When will you stop working?

by Rachel Efetha

The state pension age (SPA) is the age at which you can start drawing your state pension – and it’s getting later and later.

For a man it is currently 65 and for a woman it will be 65 from November 2018; in the meantime women’s SPA is gradually getting later and is just over 61 right now. After November 2018, men and women will both see a gradual increase to 66 by October 2020. Further rises are planned from 2026 onwards.

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You might think that very few people would want to work after the date when their state pension starts to be paid – whenever that might turn out to be. In fact, it turns out that a surprising number of people continue to work after reaching SPA. Some 1.4 million people were working beyond their SPA towards the end of last year, according to the Office for National Statistics (ONS). This represented about one in eight state pensioners, and the proportion of working pensioners has generally been rising since 1999.
There are several good reasons for this, and some of them could affect you.

  • Most of us are living longer, more healthy lives than previous generations did. We are therefore more capable of continuing to work, especially into our 60s and early 70s.
  • We need to top up our state pensions. The basic state pension is far from generous: it is currently just £107.45 a week for a single person. Even with the top-up provided by the Pension Credit guarantee, the total is only £142.70 a week – not even enough to attract income tax.
  • Self-employed people need to keep working longer than their employed counterparts. The self-employed do not accrue any additional state pension benefits (e.g. S2P) during their self-employment and, by definition, are not members of an employer’s pension scheme (other than one they set up for themselves). They form 32% of the post-SPA working population, against 13% in the pre-SPA workforce.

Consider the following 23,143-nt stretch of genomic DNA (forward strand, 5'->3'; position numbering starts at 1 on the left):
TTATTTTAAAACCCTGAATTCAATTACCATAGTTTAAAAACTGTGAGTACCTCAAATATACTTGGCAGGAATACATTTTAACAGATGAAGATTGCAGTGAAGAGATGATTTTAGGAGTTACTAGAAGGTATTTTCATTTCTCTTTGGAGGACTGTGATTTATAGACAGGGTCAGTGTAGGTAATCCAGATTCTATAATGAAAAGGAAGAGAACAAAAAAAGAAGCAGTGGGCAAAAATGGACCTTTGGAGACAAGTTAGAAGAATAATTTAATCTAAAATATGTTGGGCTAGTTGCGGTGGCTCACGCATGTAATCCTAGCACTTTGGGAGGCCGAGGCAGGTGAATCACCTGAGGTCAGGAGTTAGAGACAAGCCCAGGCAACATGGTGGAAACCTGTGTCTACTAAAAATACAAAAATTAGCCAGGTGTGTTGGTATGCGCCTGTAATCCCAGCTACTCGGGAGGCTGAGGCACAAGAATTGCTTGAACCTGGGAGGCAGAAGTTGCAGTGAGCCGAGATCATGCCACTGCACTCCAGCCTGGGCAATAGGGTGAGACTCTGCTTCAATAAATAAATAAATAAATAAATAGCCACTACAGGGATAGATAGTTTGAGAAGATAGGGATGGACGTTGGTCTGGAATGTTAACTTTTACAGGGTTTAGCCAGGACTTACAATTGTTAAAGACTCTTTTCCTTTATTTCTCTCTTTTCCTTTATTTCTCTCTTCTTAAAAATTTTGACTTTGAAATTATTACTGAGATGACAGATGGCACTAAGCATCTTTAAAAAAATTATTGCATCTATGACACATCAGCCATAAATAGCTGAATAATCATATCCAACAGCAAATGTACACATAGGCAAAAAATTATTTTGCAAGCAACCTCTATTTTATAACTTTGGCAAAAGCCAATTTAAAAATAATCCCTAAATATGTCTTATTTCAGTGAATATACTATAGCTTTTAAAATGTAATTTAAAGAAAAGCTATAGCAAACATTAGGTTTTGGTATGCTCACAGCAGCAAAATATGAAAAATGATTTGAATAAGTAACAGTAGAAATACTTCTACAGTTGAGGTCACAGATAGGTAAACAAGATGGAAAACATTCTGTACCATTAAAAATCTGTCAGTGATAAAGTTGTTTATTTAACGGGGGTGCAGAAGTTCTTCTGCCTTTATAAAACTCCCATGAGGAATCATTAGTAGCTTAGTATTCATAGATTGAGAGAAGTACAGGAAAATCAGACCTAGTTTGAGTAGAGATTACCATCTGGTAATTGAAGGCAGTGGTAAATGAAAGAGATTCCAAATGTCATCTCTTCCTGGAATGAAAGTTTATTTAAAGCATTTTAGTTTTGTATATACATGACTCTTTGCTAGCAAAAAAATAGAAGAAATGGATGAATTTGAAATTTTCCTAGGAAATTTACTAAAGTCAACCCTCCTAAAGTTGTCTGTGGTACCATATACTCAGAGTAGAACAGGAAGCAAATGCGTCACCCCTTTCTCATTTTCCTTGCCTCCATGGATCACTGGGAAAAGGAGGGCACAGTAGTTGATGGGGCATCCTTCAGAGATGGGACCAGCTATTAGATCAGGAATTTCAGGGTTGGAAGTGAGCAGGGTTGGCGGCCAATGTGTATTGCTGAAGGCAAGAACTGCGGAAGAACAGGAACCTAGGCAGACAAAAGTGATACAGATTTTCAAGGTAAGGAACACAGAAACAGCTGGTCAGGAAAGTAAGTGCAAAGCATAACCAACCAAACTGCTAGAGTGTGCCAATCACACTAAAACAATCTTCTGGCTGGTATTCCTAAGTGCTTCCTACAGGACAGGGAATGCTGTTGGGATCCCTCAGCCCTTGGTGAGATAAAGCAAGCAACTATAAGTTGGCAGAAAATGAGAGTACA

• Many pension schemes are becoming less adequate and need topping up. Final salary pension schemes are fast disappearing from the private sector. Their replacements generally have significantly lower employer contributions, and so lower retirement benefits.
  • Lacklustre performance from many investment markets has limited the growth of pension fund values.
  • Annuity rates have fallen significantly over the years, and low interest rates have hit pensioners’ returns from banks and building society deposits.

Working past your SPA should be a personal choice rather than a financial necessity, so having enough to fund your retirement income should be at the forefront of your planning priorities.

Estimating your eventual total retirement income can be difficult, especially if you are some way off your SPA. This is where an Independent Financial Adviser can help. They will analyse all your potential sources of retirement income and project the likely returns, based on a variety of assumptions about earnings growth, price inflation and investment returns. We usually find that people need more retirement income, and we can then suggest options to make good the shortfall.

Why not ask for an assessment now? The alternative could be working past age 65, or 66, or 67…

A pension is a long-term investment, and the value of your investment can go down as well as up. Past performance is not a reliable indicator of future performance. Your eventual income may depend on the size of the fund at retirement, future interest rates and tax legislation.

Rachel Efetha is an Independent Financial Adviser at AWD Chase de Vere.  She can be contacted on 07894 619793 or Rachel.efetha@awdcdvc.com

Image courtesy of  FreeDigitalPhotos.net

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